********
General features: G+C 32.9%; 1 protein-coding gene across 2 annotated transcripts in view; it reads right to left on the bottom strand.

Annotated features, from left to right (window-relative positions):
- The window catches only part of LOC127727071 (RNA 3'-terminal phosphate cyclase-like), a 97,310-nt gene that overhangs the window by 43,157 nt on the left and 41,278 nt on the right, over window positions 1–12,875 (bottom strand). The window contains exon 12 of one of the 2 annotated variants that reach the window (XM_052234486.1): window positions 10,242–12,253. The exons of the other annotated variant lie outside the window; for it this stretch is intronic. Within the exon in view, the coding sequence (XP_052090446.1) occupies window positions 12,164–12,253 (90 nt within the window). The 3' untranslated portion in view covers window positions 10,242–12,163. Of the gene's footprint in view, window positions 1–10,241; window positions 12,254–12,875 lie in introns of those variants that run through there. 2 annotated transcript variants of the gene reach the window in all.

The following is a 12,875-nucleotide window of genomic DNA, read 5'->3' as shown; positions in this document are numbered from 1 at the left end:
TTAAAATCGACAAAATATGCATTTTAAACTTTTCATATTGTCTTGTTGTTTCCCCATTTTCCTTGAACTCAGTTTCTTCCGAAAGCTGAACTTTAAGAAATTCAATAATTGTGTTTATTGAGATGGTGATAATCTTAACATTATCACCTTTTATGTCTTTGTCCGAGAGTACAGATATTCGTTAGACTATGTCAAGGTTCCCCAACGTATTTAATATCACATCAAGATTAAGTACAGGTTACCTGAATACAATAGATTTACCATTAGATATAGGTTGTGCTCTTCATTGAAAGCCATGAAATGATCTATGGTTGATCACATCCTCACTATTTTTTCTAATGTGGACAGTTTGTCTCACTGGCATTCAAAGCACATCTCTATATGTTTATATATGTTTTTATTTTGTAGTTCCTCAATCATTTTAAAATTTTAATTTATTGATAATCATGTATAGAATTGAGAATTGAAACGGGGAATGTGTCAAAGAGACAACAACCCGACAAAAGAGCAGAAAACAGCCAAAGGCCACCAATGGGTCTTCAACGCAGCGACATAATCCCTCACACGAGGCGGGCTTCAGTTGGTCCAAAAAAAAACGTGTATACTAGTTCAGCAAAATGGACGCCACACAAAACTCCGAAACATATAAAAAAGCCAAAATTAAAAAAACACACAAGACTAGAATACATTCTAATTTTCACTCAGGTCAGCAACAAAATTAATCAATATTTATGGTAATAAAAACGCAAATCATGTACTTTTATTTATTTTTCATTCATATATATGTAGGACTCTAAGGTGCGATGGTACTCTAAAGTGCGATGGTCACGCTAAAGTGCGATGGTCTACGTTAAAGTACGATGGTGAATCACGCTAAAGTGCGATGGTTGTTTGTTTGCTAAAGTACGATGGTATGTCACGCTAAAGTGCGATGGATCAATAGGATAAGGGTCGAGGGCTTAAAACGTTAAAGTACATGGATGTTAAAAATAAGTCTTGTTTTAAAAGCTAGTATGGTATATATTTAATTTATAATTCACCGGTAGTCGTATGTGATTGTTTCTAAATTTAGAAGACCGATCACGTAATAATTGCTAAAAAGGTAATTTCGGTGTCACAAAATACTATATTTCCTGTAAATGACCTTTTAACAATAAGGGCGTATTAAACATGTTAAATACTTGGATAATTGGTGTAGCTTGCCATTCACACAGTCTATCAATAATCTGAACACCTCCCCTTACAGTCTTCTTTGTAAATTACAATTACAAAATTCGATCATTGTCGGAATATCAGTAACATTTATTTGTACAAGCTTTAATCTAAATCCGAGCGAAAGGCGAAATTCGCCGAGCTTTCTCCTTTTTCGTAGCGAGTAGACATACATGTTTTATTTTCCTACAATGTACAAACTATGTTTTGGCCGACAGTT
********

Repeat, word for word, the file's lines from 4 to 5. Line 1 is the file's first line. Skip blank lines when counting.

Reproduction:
The following is a 12,875-nucleotide window of genomic DNA, read 5'->3' as shown; positions in this document are numbered from 1 at the left end:
TTAAAATCGACAAAATATGCATTTTAAACTTTTCATATTGTCTTGTTGTTTCCCCATTTTCCTTGAACTCAGTTTCTTCCGAAAGCTGAACTTTAAGAAATTCAATAATTGTGTTTATTGAGATGGTGATAATCTTAACATTATCACCTTTTATGTCTTTGTCCGAGAGTACAGATATTCGTTAGACTATGTCAAGGTTCCCCAACGTATTTAATATCACATCAAGATTAAGTACAGGTTACCTGAATACAATAGATTTACCATTAGATATAGGTTGTGCTCTTCATTGAAAGCCATGAAATGATCTATGGTTGATCACATCCTCACTATTTTTTCTAATGTGGACAGTTTGTCTCACTGGCATTCAAAGCACATCTCTATATGTTTATATATGTTTTTATTTTGTAGTTCCTCAATCATTTTAAAATTTTAATTTATTGATAATCATGTATAGAATTGAGAATTGAAACGGGGAATGTGTCAAAGAGACAACAACCCGACAAAAGAGCAGAAAACAGCCAAAGGCCACCAATGGGTCTTCAACGCAGCGACATAATCCCTCACACGAGGCGGGCTTCAGTTGGTCCAAAAAAAAACGTGTATACTAGTTCAGCAAAATGGACGCCACACAAAACTCCGAAACATATAAAAAAGCCAAAATTAAAAAAACACACAAGACTAGAATACATTCTAATTTTCACTCAGGTCAGCAACAAAATTAATCAATATTTATGGTAATAAAAACGCAAATCATGTACTTTTATTTATTTTTCATTCATATATATGTAGGACTCTAAGGTGCGATGGTACTCTAAAGTGCGATGGTCACGCTAAAGTGCGATGGTCTACGTTAAAGTACGATGGTGAATCACGCTAAAGTGCGATGGTTGTTTGTTTGCTAAAGTACGATGGTATGTCACGCTAAAGTGCGATGGATCAATAGGATAAGGGTCGAGGGCTTAAAACGTTAAAGTACATGGATGTTAAAAATAAGTCTTGTTTTAAAAGCTAGTATGGTATATATTTAATTTATAATTCACCGGTAGTCGTATGTGATTGTTTCTAAATTTAGAAGACCGATCACGTAATAATTGCTAAAAAGGTAATTTCGGTGTCACAAAATACTATATTTCCTGTAAATGACCTTTTAACAATAAGGGCGTATTAAACATGTTAAATACTTGGATAATTGGTGTAGCTTGCCATTCACACAGTCTATCAATAATCTGAACACCTCCCCTTACAGTCTTCTTTGTAAATTACAATTACAAAATTCGATCATTGTCGGAATATCAGTAACATTTATTTGTACAAGCTTTAATCTAAATCCGAGCGAAAGGCGAAATTCGCCGAGCTTTCTCCTTTTTCGTAGCGAGTAGACATACATGTTTTATTTTCCTACAATGTACAAACTATGTTTTGGCCGACAGTT